Preschool,Kindergarten

Data Provided By:
Tracy Grieve-Martin LSW, MSW
(412) 527-6111
575 Allegheny Avenue
Oakmont, PA
Support Services
ABA/Discrete Trial, Behavorial Intervention, Disability Advocacy, Educational Advocacy, Marriage & Family Counseling, Play Therapy, RDI, Social Skills Training, Therapy Providers, Training/Seminars
Ages Supported
Preschool,Kindergarten,1-5 Grade,6-8 Grade,9-10 Grade,11-12 Grade,Adult

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Community Psychiatric Centers
(412) 372-8000
Parkway Building
Monroeville, PA
Support Services
ABA/Discrete Trial, Adult Support, Behavorial Intervention, Camps, Compounding Pharmacies, Educational Advocacy, Marriage & Family Counseling, Play Therapy, Psychological Counseling, Social Skills Training, Summer Camp/ESY, Therapy Providers, Training/Seminars, Verbal Behavior
Ages Supported
Preschool,Kindergarten,1-5 Grade,6-8 Grade,9-10 Grade,11-12 Grade,Adult

Data Provided By:
Hinkle & Fingles, Attorneys at Law
(215) 860-2100
600 West Germantown Pike, Suite 400
Plymouth Meeting, PA
Support Services
Educational Advocacy, Legal Services
Ages Supported
Preschool,Kindergarten,1-5 Grade,6-8 Grade,9-10 Grade,11-12 Grade,Adult

Data Provided By:
Melmark
(888) MEL-MARK
2600 Wayland Road
Berwyn, PA
Support Services
ABA/Discrete Trial, Disability Advocacy, Education, Educational Advocacy, Other, Residential, Therapy Providers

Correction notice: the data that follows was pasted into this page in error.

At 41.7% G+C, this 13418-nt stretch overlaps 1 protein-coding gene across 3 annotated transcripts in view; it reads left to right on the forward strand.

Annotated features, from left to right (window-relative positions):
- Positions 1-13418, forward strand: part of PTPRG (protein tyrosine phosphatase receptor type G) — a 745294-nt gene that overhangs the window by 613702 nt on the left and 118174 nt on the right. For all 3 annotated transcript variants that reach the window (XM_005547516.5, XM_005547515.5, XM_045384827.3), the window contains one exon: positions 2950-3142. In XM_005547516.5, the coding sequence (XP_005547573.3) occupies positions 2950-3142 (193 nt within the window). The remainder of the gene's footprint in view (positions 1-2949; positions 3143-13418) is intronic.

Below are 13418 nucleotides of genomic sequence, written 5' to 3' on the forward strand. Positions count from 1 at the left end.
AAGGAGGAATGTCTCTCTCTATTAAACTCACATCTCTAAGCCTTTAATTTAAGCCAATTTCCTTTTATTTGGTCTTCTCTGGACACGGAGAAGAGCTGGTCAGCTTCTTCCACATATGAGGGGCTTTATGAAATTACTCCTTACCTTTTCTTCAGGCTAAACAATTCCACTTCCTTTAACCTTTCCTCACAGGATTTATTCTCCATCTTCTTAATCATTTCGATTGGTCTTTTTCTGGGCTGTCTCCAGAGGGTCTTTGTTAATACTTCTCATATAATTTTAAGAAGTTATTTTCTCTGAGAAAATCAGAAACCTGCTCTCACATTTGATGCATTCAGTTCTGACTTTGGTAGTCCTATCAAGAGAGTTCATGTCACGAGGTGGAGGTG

Ages Supported
Preschool,Kindergarten,1-5 Grade,6-8 Grade,9-10 Grade,11-12 Grade,Adult

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Autism, Homework & Beyond

Autism, homework & beyond

Michelle Garcia Winner

Our daily lives are made up of an endless stream of thoughts, decisions, actions and reactions to the people and environment in which we live. The internal and external actions fit together, sometimes seamlessly sometimes not, largely dependent upon a set of invisible yet highly important skills we call Executive Functioning (EF). These skills, which involve planning, organizing, sequencing, prioritizing, shifting attention, and time management can be well-developed in some people (think traffic controllers, wedding planners, business CEOs, etc.) and less developed in others. They are vital in all parts of life, from making coffee to running a profitable business. The skills develop naturally, without specific, formal training, and we all have them to some degree - or at least, we all assume we all have them.